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  • 1.
    Andersson, Anastasia
    et al.
    Stockholm University, Faculty of Science, Department of Zoology.
    Jansson, Eeva
    Stockholm University, Faculty of Science, Department of Zoology. Institute of Marine Research, Norway.
    Wennerström, Lovisa
    Stockholm University, Faculty of Science, Department of Zoology.
    Chiriboga, Fidel
    Stockholm University, Faculty of Science, Department of Zoology.
    Arnyasi, Mariann
    Kent, Matthew P.
    Ryman, Nils
    Stockholm University, Faculty of Science, Department of Zoology.
    Laikre, Linda
    Stockholm University, Faculty of Science, Department of Zoology.
    Complex genetic diversity patterns of cryptic, sympatric brown trout (Salmo trutta) populations in tiny mountain lakes2017In: Conservation Genetics, ISSN 1566-0621, E-ISSN 1572-9737, Vol. 18, no 5, p. 1213-1227Article in journal (Refereed)
    Abstract [en]

    Intraspecific genetic variation can have similar effects as species diversity on ecosystem function; understanding such variation is important, particularly for ecological key species. The brown trout plays central roles in many northern freshwater ecosystems, and several cases of sympatric brown trout populations have been detected in freshwater lakes based on apparent morphological differences. In some rare cases, sympatric, genetically distinct populations lacking visible phenotypic differences have been detected based on genetic data alone. Detecting such cryptic sympatric populations without prior grouping of individuals based on phenotypic characteristics is more difficult statistically, though. The aim of the present study is to delineate the spatial connectivity of two cryptic, sympatric genetic clusters of brown trout discovered in two interconnected, tiny subarctic Swedish lakes. The structures were detected using allozyme markers, and have been monitored over time. Here, we confirm their existence for almost three decades and report that these cryptic, sympatric populations exhibit very different connectivity patterns to brown trout of nearby lakes. One of the clusters is relatively isolated while the other one shows high genetic similarity to downstream populations. There are indications of different spawning sites as reflected in genetic structuring among parr from different creeks. We used > 3000 SNPs on a subsample and find that the SNPs largely confirm the allozyme pattern but give considerably lower F (ST) values, and potentially indicate further structuring within populations. This type of complex genetic substructuring over microgeographical scales might be more common than anticipated and needs to be considered in conservation management.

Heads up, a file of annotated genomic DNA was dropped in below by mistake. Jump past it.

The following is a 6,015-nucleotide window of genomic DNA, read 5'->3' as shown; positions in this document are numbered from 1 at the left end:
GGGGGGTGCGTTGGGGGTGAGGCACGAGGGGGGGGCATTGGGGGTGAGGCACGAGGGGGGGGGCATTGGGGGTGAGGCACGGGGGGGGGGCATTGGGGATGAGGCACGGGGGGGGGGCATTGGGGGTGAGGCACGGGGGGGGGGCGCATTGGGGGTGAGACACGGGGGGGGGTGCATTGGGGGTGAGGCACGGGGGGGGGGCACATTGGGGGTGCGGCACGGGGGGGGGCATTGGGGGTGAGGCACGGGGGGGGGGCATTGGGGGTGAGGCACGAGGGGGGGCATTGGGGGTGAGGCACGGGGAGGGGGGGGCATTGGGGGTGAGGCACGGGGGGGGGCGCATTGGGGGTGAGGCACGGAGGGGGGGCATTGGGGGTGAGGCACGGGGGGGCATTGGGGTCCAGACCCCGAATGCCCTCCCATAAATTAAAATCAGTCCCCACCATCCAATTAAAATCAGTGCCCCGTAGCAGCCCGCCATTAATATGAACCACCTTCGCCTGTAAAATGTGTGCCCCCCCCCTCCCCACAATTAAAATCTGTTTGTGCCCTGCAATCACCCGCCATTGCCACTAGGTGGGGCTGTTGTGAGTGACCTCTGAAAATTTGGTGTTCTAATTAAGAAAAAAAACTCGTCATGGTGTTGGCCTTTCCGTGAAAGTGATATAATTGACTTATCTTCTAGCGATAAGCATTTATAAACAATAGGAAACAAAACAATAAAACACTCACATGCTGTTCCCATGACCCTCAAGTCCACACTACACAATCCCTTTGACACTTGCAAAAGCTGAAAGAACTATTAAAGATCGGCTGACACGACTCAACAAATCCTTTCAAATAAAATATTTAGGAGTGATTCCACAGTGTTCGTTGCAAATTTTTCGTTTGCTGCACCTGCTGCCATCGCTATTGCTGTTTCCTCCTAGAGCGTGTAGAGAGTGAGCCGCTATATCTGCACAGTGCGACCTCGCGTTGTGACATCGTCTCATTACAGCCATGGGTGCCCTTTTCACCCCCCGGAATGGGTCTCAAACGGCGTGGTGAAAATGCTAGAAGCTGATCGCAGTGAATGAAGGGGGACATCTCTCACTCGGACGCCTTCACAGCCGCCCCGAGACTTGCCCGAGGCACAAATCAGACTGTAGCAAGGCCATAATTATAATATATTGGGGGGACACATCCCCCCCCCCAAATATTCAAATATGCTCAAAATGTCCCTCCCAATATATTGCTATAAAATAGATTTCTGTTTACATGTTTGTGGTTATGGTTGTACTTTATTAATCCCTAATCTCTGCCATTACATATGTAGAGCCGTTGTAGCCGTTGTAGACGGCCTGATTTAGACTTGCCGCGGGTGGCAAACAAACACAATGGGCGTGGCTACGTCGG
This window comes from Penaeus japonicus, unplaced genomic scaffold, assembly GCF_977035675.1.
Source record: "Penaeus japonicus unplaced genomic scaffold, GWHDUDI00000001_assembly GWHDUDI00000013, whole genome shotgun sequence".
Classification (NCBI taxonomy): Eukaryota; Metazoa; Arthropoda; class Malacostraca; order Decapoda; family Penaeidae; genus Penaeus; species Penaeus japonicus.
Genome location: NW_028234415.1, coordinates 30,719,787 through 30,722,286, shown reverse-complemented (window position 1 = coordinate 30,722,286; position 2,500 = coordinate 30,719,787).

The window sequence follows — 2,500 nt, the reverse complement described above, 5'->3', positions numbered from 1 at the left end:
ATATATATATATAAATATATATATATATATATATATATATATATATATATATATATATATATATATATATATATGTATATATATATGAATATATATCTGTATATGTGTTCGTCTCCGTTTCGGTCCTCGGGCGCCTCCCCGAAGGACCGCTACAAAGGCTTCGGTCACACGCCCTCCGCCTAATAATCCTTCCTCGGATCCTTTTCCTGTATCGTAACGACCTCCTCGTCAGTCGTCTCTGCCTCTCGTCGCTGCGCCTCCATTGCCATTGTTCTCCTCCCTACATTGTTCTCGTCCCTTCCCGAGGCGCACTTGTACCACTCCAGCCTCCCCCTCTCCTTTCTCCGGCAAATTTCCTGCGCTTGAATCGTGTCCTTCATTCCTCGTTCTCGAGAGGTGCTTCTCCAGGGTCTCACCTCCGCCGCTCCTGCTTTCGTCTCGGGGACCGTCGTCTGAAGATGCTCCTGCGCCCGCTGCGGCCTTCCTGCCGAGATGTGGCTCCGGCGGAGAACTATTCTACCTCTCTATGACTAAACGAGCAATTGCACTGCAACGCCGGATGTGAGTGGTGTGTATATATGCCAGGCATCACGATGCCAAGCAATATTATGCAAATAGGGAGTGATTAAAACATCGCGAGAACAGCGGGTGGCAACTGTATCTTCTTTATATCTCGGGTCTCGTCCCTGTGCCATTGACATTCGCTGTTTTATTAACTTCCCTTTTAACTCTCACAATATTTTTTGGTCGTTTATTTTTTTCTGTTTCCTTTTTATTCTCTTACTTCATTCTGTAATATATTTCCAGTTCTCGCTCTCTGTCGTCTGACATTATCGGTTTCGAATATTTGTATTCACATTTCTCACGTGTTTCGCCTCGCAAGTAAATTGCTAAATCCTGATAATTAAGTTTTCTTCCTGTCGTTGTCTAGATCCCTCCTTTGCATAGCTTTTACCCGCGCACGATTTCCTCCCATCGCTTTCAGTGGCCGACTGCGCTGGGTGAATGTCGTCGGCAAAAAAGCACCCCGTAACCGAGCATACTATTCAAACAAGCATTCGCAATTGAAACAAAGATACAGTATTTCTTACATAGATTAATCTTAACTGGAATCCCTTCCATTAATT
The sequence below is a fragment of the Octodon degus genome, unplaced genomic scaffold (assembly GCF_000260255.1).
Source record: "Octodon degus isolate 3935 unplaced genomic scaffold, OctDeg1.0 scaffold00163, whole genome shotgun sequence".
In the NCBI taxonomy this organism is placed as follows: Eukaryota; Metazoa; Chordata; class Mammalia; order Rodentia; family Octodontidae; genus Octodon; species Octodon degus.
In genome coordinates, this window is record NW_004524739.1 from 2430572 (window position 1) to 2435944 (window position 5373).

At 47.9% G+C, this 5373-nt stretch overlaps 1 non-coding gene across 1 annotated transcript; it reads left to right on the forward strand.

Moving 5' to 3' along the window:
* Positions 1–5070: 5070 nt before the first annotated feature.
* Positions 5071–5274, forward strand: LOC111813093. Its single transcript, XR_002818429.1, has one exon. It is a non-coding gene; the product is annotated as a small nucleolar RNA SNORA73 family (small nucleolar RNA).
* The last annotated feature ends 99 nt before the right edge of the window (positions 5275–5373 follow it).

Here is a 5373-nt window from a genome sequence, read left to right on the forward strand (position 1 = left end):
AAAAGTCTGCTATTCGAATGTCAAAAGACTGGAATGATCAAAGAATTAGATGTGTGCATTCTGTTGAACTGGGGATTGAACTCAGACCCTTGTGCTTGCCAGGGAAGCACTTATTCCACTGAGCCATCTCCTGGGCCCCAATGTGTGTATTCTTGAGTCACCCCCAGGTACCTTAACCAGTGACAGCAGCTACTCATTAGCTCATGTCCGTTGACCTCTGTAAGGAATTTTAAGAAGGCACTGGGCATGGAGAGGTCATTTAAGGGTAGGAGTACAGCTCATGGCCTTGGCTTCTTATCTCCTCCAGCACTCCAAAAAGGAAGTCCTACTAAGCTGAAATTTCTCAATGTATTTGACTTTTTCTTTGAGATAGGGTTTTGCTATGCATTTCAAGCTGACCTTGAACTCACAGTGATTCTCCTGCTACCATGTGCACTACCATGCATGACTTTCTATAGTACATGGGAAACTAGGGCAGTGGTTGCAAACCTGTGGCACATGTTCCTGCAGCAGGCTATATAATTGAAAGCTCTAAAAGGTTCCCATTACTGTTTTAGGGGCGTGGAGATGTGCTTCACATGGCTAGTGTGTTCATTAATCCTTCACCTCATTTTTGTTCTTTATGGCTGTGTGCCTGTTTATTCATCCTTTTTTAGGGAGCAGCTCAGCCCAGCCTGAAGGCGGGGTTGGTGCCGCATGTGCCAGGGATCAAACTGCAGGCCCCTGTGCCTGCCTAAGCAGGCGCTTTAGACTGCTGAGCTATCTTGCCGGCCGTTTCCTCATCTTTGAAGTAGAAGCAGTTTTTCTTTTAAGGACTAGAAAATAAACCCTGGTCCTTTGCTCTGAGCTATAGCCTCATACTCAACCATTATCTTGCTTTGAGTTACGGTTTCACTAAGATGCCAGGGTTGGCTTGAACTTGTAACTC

• 2.
    Andersson, Anastasia
    et al.
    Stockholm University, Faculty of Science, Department of Zoology.
    Johansson, Frank
    Sundbom, Marcus
    Stockholm University, Faculty of Science, Department of Environmental Science and Analytical Chemistry.
    Ryman, Nils
    Stockholm University, Faculty of Science, Department of Zoology.
    Laikre, Linda